• [0, 1, 1] and [1, 0, 1] compare equal.
  • [0, 0, 1] and [0, 1] compare unequal.
assertDictContainsSubset(subset, dictionary, msg=None)

Checks whether dictionary is a superset of subset.

assertDictEqual(d1, d2, msg=None)
assertEqual(first, second, msg=None)

Fail if the two objects are unequal as determined by the ‘==’ operator.

assertEquals(*args, **kwargs)
assertFalse(expr, msg=None)

Check that the expression is false.

assertGreater(a, b, msg=None)

Just like self.assertTrue(a > b), but with a nicer default message.

assertGreaterEqual(a, b, msg=None)

Just like self.assertTrue(a >= b), but with a nicer default message.

assertIn(member, container, msg=None)

Just like self.assertTrue(a in b), but with a nicer default message.

assertIs(expr1, expr2, msg=None)

Just like self.assertTrue(a is b), but with a nicer default message.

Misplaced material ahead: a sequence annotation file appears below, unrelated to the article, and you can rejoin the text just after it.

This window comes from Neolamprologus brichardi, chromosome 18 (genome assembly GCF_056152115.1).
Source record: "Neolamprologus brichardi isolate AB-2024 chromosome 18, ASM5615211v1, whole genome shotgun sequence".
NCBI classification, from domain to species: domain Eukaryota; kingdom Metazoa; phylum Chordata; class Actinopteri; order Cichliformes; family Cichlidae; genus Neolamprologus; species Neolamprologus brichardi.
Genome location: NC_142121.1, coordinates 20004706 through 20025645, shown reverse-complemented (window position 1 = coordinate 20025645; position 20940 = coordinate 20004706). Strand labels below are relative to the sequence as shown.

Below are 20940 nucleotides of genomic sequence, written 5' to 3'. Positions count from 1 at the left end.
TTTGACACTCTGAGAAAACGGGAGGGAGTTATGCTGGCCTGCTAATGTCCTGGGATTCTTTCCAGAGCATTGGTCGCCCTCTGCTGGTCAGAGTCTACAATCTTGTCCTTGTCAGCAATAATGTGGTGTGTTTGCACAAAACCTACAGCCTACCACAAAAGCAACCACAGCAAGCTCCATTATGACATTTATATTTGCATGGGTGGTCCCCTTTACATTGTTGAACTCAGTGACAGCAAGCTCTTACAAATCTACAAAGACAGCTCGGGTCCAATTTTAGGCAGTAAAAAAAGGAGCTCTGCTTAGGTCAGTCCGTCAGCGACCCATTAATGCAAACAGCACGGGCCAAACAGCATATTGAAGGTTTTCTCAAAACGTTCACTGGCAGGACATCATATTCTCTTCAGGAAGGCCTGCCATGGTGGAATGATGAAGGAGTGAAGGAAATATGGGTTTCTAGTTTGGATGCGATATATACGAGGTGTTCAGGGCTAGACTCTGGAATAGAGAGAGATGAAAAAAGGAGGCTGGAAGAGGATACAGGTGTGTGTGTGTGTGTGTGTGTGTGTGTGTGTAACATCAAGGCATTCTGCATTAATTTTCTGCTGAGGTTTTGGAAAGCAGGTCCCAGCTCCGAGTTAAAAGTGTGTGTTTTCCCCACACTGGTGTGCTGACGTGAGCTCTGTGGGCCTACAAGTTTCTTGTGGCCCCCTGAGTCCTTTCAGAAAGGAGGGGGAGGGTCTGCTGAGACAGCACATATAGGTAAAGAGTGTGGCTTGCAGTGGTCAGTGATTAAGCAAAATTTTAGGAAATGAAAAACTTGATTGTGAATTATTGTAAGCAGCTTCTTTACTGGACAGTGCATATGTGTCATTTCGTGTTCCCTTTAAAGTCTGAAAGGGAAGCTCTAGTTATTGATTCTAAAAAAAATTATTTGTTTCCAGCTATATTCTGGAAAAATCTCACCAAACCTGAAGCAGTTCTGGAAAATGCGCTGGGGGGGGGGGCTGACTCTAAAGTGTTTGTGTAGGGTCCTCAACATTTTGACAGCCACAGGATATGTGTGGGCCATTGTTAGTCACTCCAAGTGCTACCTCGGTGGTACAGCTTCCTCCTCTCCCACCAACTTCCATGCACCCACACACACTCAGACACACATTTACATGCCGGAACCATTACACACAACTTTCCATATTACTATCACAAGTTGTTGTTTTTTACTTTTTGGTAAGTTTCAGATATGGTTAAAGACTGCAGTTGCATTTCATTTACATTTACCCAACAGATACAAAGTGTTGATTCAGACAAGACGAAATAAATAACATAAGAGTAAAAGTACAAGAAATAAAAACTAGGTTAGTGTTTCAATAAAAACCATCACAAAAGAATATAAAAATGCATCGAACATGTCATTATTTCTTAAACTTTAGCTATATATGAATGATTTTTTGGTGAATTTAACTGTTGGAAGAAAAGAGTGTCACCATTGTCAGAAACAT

assertIsInstance(obj, cls, msg=None)

Same as self.assertTrue(isinstance(obj, cls)), with a nicer default message.

assertIsNone(obj, msg=None)

Same as self.assertTrue(obj is None), with a nicer default message.

assertIsNot(expr1, expr2, msg=None)

Just like self.assertTrue(a is not b), but with a nicer default message.

assertIsNotNone(obj, msg=None)

Included for symmetry with assertIsNone.

assertLess(a, b, msg=None)

Just like self.assertTrue(a < b), but with a nicer default message.

assertLessEqual(a, b, msg=None)

Just like self.assertTrue(a <= b), but with a nicer default message.

assertListEqual(list1, list2, msg=None)

A list-specific equality assertion.

Args:

list1: The first list to compare. list2: The second list to compare. msg: Optional message to use on failure instead of a list of

differences.
assertLogs(logger=None, level=None)

Fail unless a log message of level level or higher is emitted on logger_name or its children. If omitted, level defaults to INFO and logger defaults to the root logger.

This method must be used as a context manager, and will yield a recording object with two attributes: output and records. At the end of the context manager, the output attribute will be a list of the matching formatted log messages and the records attribute will be a list of the corresponding LogRecord objects.

Example:

with self.assertLogs('foo', level='INFO') as cm: